The communications commission has responsibility for overseeing the introduction of must-carry and must-offer in Georgian cable networks. (Photo: Mari Nikuradze.)

TBILISI, DFWatch – Georgia’s National Communications Commission (GNCC) is violating a recently amended law obliging it to inform the public as well as cable companies and TV channels directly, within one week of the must-carry and must-offer principles coming into force.

The must-carry and must-offer principles are written into a separate paragraph of the Election Code. The government agreed to introduce this system after months of campaigning as well as recommendations from international organizations and friendly countries. But the final text did not enforce the principles fully, only for a 60 day period before the election.

The principles oblige cable network operator companies to include all broadcasters in their packages, while TV channels are forbidden from switching off their signal from these networks.

The amended law was published on July 16 and came to force immediately. It says that the GNCC is obliged to publish information about cable operators within one week of the law’s publishing. This term has now passed and the commission has not published anything about this on its website.

Khatia Kurashvili, chair of GNCC’s press office, says that all broadcasters and cable operators have been sent messages by e-mail, and it is unclear to her how these emails can be published.

Levan Dolidze, executive director of Levan Mikeladze Foundation, who also chairs the project For Effective Regulation of the Civil Sector, says Kurashvili’s answer means that GNCC has only partly fulfilled its obligations under the law, because they also have to publish this kind of information, not only send messages to broadcasters.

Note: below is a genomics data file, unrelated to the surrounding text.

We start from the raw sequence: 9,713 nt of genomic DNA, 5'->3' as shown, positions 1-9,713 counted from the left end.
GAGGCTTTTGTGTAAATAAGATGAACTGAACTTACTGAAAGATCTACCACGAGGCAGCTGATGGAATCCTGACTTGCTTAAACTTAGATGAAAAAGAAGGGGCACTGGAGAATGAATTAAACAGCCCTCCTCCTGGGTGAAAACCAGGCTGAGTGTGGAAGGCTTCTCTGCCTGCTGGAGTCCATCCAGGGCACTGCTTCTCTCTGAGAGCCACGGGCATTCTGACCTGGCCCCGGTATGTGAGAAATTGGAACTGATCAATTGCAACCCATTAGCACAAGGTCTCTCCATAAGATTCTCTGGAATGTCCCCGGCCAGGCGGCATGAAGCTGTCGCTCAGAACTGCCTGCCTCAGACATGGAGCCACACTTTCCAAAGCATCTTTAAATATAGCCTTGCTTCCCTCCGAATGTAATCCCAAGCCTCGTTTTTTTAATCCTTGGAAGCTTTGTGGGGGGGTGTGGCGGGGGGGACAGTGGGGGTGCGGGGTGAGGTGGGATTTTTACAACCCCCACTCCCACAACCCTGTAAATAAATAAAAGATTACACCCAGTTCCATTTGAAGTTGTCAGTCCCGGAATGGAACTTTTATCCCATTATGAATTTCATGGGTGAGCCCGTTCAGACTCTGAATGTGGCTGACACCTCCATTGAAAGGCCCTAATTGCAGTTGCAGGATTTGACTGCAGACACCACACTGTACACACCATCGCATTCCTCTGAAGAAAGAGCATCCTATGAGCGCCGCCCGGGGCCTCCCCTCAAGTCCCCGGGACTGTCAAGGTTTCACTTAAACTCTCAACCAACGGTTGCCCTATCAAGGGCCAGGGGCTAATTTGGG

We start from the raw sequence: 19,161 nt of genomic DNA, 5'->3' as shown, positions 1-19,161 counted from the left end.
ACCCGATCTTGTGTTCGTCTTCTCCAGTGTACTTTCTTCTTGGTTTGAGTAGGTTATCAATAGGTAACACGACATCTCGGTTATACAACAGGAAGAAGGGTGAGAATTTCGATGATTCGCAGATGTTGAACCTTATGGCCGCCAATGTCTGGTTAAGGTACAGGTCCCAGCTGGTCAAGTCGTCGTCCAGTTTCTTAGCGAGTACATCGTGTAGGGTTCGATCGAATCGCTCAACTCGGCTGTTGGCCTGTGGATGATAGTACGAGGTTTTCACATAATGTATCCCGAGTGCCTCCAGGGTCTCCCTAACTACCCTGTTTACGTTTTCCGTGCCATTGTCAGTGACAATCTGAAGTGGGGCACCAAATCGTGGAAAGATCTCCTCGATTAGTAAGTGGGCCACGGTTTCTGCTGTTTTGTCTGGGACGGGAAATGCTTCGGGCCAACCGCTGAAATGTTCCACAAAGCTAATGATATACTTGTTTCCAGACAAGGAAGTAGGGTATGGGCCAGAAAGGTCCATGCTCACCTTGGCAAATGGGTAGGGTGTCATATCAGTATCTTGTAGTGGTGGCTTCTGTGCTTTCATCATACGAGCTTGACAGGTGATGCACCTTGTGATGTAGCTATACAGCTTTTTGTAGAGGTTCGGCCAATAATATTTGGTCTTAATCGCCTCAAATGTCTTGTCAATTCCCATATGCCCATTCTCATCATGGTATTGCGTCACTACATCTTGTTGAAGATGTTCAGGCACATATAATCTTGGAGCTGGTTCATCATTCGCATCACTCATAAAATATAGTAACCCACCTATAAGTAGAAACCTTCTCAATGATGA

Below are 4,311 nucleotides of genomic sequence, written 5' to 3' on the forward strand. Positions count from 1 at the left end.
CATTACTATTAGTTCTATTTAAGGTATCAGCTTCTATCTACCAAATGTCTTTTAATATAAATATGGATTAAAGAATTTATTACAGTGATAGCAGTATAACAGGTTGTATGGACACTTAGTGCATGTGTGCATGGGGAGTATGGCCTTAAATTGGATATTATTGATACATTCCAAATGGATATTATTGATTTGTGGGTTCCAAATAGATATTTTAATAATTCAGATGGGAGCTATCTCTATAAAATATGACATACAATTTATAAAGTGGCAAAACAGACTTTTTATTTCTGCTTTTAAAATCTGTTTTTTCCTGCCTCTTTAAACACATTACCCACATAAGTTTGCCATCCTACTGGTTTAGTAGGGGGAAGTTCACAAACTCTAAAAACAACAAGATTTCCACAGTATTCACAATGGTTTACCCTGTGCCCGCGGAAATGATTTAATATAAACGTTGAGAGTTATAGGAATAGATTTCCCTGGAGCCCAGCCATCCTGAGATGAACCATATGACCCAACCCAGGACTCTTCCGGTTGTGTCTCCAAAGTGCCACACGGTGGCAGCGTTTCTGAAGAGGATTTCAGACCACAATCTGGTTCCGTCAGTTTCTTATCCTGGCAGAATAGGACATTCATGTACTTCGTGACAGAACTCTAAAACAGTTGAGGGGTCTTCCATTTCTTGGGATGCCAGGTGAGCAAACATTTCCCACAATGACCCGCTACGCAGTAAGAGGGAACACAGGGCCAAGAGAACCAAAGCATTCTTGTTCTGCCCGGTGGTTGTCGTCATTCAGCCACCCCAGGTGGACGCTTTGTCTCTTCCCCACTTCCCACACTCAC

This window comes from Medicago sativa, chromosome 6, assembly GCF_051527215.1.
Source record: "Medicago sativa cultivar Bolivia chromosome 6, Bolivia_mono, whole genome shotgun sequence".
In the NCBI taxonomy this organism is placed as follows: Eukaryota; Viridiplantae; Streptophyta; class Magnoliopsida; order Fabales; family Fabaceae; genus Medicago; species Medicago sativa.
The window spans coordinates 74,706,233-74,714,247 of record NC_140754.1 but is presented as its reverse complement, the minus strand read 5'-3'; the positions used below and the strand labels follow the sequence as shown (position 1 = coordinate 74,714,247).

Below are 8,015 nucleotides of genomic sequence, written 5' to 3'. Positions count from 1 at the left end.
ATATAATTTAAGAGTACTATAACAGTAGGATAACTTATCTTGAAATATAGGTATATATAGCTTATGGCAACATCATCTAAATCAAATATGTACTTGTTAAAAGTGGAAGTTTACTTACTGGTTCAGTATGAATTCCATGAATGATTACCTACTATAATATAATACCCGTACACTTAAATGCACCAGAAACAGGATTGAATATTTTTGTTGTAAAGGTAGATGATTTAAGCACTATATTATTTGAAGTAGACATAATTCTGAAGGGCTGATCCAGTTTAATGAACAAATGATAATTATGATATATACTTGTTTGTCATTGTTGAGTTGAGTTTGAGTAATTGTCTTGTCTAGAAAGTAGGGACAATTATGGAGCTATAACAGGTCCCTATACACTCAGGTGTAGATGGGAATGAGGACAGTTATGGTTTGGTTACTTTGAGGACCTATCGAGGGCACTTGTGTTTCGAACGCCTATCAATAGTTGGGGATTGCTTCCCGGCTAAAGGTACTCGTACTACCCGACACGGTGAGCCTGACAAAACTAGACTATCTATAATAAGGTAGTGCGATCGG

“They should have published this information on their website. We conduct monitoring of the website, but unfortunately no such information was published within the term. It means that the GNCC violated its obligation under the law.” He adds that lately it has became common for GNCC to keep public information secret.

“It’s very unfortunate that the commission, which used to differ from other government bodies by freely releasing public information, now doesn’t release such information and lately has become completely closed, their activity has become nontransparent. We twice requested clearly public information, but for the last two months we haven’t received this information.”

The information he requested dealt with cable operators and persons authorized to implement transmission of broadcasters.

Dolidze says by hiding this information many problems can appear, including interruption of the enforcement of the must-carry principle.

“If representatives of the civil sector and experts aren’t provided with timely information and an opportunity to conduct effective monitoring of this process I assume it will create certain difficulties, and the implementation of must-carry won’t be as effective as it should be.”

He says he hopes GNCC will still publish this information though it has violated the term, and will refrain from interrupting the normal functioning of one of the main instruments to support media pluralism.

Otherwise, Dolidze’s organization will take this matter to court.